Rant and Rave: Collective Thinking
About a year ago, in November of 2011, I attended an audition for Marina AbramoviÄ‡, the pioneering performance artist who had recently attracted hundreds of thousands of visitors to New York’s Museum of Modern Art for her durational solo The Artist Is Present. She had now been invited to create a performance for the annual gala at Los Angeles’ Museum of Contemporary Art (MOCA)—a notoriously lavish affair—and was looking for movement artists to participate.
I was interested in working with an artist whom I admired, in a museum that didn’t often show live art. But as I recounted in the “Open Letter to Artists” that I wrote after the audition, working with AbramoviÄ‡, despite her prominence in the art world, would have meant accepting a number of unfair labor practices, such as low pay and an unsafe working environment. Performers would be asked to remain motionless for up to six hours, staying in “performance mode,” even if harassed by viewers. The compensation for 15 rehearsal hours would be just $150, plus a one-year MOCA membership worth $50. Meanwhile, the event would raise upwards of $2 million.
In the letter, I made a call to artists to consider a more collective consciousness when taking or refusing work. What I mean by this is that if you take or reject work in the field, you are contributing to setting standards for your cohort. For example, when I was selected to perform in the gala and refused—when rejecting such low-paying and potentially unsafe labor—I was doing so with my community in mind. As long as we take underpaid work, there will be underpaid work. Payment can take many forms, such as networking, gaining new experience, and resumé-building. Yet, in this particular case, since the focus was on raising money for an arts institution, I felt it was wrong to not compensate those very people—artists—who keep the institution alive.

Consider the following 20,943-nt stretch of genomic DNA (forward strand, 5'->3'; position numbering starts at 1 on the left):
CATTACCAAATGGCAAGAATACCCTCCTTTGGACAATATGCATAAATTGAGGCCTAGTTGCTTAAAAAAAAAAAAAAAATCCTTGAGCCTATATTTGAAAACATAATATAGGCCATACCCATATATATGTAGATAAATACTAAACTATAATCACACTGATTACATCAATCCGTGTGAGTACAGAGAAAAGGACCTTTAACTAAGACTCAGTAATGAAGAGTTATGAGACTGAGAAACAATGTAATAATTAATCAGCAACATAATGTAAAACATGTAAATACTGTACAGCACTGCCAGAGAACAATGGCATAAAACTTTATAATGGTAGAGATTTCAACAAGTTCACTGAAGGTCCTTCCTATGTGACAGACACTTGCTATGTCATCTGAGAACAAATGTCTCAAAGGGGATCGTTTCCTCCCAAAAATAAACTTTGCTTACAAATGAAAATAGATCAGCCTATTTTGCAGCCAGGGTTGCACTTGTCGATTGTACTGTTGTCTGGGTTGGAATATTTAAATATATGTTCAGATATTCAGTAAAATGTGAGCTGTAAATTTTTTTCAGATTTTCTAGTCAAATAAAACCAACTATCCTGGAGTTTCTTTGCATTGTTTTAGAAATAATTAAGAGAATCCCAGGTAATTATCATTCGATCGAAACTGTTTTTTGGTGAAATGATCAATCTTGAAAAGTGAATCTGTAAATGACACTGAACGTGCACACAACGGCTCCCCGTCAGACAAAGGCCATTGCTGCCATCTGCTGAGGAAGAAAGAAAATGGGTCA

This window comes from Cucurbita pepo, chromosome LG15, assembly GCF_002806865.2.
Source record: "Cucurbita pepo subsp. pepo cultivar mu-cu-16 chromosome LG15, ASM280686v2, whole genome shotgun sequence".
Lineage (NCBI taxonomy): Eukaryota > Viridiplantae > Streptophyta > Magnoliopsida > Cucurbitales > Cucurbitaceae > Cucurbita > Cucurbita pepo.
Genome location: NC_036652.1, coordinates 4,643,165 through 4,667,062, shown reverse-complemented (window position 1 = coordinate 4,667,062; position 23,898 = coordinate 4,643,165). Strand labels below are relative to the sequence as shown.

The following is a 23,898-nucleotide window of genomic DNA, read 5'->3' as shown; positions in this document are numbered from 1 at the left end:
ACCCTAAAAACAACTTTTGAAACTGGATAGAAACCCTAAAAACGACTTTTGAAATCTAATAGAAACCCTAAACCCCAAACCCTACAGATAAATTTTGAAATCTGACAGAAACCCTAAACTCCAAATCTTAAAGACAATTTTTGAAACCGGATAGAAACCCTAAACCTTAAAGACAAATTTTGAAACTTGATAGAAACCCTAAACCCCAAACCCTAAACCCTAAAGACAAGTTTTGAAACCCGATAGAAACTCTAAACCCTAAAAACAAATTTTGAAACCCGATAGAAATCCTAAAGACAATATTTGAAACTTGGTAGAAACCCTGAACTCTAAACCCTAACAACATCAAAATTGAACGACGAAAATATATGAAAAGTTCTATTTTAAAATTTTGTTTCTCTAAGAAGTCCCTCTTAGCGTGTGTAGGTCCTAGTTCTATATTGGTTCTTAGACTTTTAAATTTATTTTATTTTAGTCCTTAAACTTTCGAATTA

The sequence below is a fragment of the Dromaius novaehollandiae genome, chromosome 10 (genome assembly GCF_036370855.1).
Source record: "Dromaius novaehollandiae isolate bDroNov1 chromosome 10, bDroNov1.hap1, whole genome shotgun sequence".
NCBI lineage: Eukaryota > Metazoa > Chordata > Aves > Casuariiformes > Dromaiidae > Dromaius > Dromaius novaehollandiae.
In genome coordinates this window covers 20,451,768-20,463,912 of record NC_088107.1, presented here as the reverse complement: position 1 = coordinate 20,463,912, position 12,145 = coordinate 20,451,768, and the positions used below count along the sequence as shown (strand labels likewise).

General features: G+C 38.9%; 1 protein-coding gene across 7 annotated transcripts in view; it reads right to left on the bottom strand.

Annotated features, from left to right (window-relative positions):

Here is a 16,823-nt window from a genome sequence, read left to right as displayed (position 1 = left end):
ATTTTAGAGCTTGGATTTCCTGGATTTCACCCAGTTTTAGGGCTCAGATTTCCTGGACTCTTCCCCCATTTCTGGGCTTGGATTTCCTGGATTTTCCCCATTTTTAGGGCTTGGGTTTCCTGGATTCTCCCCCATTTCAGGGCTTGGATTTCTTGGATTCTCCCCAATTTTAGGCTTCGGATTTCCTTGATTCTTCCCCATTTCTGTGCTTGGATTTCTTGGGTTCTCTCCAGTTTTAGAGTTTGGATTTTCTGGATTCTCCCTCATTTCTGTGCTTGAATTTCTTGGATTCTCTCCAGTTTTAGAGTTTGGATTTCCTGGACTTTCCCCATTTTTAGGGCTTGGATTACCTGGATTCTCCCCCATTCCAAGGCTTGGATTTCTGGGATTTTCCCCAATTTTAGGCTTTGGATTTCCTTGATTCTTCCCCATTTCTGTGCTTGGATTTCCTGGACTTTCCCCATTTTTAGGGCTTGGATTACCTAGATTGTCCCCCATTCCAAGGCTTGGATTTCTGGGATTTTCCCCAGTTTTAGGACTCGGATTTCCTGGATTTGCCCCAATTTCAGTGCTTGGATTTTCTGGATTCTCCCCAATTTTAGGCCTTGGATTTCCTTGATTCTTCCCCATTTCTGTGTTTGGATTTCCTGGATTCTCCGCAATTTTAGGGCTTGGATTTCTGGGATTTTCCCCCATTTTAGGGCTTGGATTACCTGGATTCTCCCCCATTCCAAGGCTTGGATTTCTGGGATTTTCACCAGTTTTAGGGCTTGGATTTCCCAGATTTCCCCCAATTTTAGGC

One incentive for my letter was the realization that we have no national labor standards for artists who work with their bodies outside of the dance company structure. Therefore, I also urged independent dance artists to organize themselves. The letter elicited over 6,500 “Likes” on Facebook and hundreds of online comments from within Los Angeles and as far away as India, Africa, and South America. Clearly, the subject of labor conditions touched a global nerve in our field.
I ended my letter stating that “art is not immune to ethical standards. Let’s have a new discourse that begins on this thought.” In order to create and uphold those standards, dancers and choreographers across all generations and genres must place a higher value on our skills, stand up for ourselves, and organize in innovative ways. Society as a whole tends to undervalue dance as compared to other art forms, and as a result, some of us dance artists begin to do the same. Only by recognizing and reclaiming what we have to offer can we avoid the gross inequalities exemplified in the AbramoviÄ‡/MOCA situation.
My call to us is threefold: First, to forge alliances with other dance artists in order to share resources and create transparency in our ï¬eld by speaking up in the face of unfair working conditions; secondly, to consider the greater good of the ï¬eld in our individual choices; and finally, to realize our skill sets, worth, and needed talents, in the places where we dance, live, and work.
During the past year, my own work has shifted as a result of my letter and interest in the sustainable future of dance. I’ve been a part of collective and curatorial projects where we share authorship and negotiate fees as a group. As my practice has evolved, I’ve begun to question: What would our professional conditions look like if we started asking how we determine worth in our field? And, How do we align our creative impulses with contributing to the future of our field?